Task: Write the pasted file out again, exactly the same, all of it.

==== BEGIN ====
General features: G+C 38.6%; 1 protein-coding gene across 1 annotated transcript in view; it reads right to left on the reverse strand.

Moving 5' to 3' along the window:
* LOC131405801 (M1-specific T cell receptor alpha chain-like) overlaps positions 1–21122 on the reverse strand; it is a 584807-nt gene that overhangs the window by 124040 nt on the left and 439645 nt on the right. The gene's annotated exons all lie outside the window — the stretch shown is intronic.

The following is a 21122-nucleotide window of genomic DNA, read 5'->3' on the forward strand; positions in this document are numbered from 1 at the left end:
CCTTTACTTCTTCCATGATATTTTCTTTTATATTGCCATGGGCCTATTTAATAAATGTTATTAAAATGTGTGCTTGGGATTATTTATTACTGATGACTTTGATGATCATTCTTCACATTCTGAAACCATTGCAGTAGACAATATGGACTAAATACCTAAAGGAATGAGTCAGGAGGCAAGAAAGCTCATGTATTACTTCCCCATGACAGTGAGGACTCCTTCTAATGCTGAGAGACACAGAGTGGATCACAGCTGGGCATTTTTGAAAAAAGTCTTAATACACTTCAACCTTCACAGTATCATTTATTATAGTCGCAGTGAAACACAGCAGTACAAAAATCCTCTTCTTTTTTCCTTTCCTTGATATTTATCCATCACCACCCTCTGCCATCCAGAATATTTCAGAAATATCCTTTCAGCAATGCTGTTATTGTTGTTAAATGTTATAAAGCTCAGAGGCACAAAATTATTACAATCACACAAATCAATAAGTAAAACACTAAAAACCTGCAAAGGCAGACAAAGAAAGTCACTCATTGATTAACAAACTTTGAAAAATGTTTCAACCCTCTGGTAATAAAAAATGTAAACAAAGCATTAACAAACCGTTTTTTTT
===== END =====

General features: G+C 38.6%; 1 protein-coding gene across 1 annotated transcript in view; it reads right to left on the reverse strand.

Moving 5' to 3' along the window:
* LOC131405801 (M1-specific T cell receptor alpha chain-like) overlaps positions 1–21122 on the reverse strand; it is a 584807-nt gene that overhangs the window by 124040 nt on the left and 439645 nt on the right. The gene's annotated exons all lie outside the window — the stretch shown is intronic.

The following is a 21122-nucleotide window of genomic DNA, read 5'->3' on the forward strand; positions in this document are numbered from 1 at the left end:
CCTTTACTTCTTCCATGATATTTTCTTTTATATTGCCATGGGCCTATTTAATAAATGTTATTAAAATGTGTGCTTGGGATTATTTATTACTGATGACTTTGATGATCATTCTTCACATTCTGAAACCATTGCAGTAGACAATATGGACTAAATACCTAAAGGAATGAGTCAGGAGGCAAGAAAGCTCATGTATTACTTCCCCATGACAGTGAGGACTCCTTCTAATGCTGAGAGACACAGAGTGGATCACAGCTGGGCATTTTTGAAAAAAGTCTTAATACACTTCAACCTTCACAGTATCATTTATTATAGTCGCAGTGAAACACAGCAGTACAAAAATCCTCTTCTTTTTTCCTTTCCTTGATATTTATCCATCACCACCCTCTGCCATCCAGAATATTTCAGAAATATCCTTTCAGCAATGCTGTTATTGTTGTTAAATGTTATAAAGCTCAGAGGCACAAAATTATTACAATCACACAAATCAATAAGTAAAACACTAAAAACCTGCAAAGGCAGACAAAGAAAGTCACTCATTGATTAACAAACTTTGAAAAATGTTTCAACCCTCTGGTAATAAAAAATGTAAACAAAGCATTAACAAACCGTTTTTTTT